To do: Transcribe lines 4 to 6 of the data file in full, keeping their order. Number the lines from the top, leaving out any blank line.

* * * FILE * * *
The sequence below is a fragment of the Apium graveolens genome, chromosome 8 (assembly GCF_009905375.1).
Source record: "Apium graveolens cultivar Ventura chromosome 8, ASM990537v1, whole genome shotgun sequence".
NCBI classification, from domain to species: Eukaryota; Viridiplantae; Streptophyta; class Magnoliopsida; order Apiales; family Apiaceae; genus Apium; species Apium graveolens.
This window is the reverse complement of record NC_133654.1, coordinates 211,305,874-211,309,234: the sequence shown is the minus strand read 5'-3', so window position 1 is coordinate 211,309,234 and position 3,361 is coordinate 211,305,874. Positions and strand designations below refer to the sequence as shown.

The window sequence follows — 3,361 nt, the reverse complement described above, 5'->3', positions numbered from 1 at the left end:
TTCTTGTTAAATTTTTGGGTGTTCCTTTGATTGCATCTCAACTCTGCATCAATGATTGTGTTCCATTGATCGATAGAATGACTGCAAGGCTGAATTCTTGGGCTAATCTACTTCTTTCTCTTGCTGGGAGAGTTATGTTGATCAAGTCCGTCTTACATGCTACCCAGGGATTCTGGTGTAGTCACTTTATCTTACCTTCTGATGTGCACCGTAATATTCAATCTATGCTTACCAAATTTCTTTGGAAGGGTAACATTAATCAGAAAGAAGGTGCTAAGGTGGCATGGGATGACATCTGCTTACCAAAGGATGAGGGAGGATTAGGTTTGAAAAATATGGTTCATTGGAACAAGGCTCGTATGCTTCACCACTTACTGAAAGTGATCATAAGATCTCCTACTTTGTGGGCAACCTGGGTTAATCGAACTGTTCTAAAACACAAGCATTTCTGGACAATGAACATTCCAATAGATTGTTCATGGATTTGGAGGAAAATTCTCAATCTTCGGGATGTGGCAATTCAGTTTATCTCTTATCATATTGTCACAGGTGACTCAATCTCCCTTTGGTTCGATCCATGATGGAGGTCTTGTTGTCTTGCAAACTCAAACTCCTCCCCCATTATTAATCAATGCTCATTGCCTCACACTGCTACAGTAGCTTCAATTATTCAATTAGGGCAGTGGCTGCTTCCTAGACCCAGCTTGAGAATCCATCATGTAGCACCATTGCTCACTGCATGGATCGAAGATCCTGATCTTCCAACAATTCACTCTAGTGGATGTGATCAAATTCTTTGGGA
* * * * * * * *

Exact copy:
This window is the reverse complement of record NC_133654.1, coordinates 211,305,874-211,309,234: the sequence shown is the minus strand read 5'-3', so window position 1 is coordinate 211,309,234 and position 3,361 is coordinate 211,305,874. Positions and strand designations below refer to the sequence as shown.

The window sequence follows — 3,361 nt, the reverse complement described above, 5'->3', positions numbered from 1 at the left end:
TTCTTGTTAAATTTTTGGGTGTTCCTTTGATTGCATCTCAACTCTGCATCAATGATTGTGTTCCATTGATCGATAGAATGACTGCAAGGCTGAATTCTTGGGCTAATCTACTTCTTTCTCTTGCTGGGAGAGTTATGTTGATCAAGTCCGTCTTACATGCTACCCAGGGATTCTGGTGTAGTCACTTTATCTTACCTTCTGATGTGCACCGTAATATTCAATCTATGCTTACCAAATTTCTTTGGAAGGGTAACATTAATCAGAAAGAAGGTGCTAAGGTGGCATGGGATGACATCTGCTTACCAAAGGATGAGGGAGGATTAGGTTTGAAAAATATGGTTCATTGGAACAAGGCTCGTATGCTTCACCACTTACTGAAAGTGATCATAAGATCTCCTACTTTGTGGGCAACCTGGGTTAATCGAACTGTTCTAAAACACAAGCATTTCTGGACAATGAACATTCCAATAGATTGTTCATGGATTTGGAGGAAAATTCTCAATCTTCGGGATGTGGCAATTCAGTTTATCTCTTATCATATTGTCACAGGTGACTCAATCTCCCTTTGGTTCGATCCATGATGGAGGTCTTGTTGTCTTGCAAACTCAAACTCCTCCCCCATTATTAATCAATGCTCATTGCCTCACACTGCTACAGTAGCTTCAATTATTCAATTAGGGCAGTGGCTGCTTCCTAGACCCAGCTTGAGAATCCATCATGTAGCACCATTGCTCACTGCATGGATCGAAGATCCTGATCTTCCAACAATTCACTCTAGTGGATGTGATCAAATTCTTTGGGA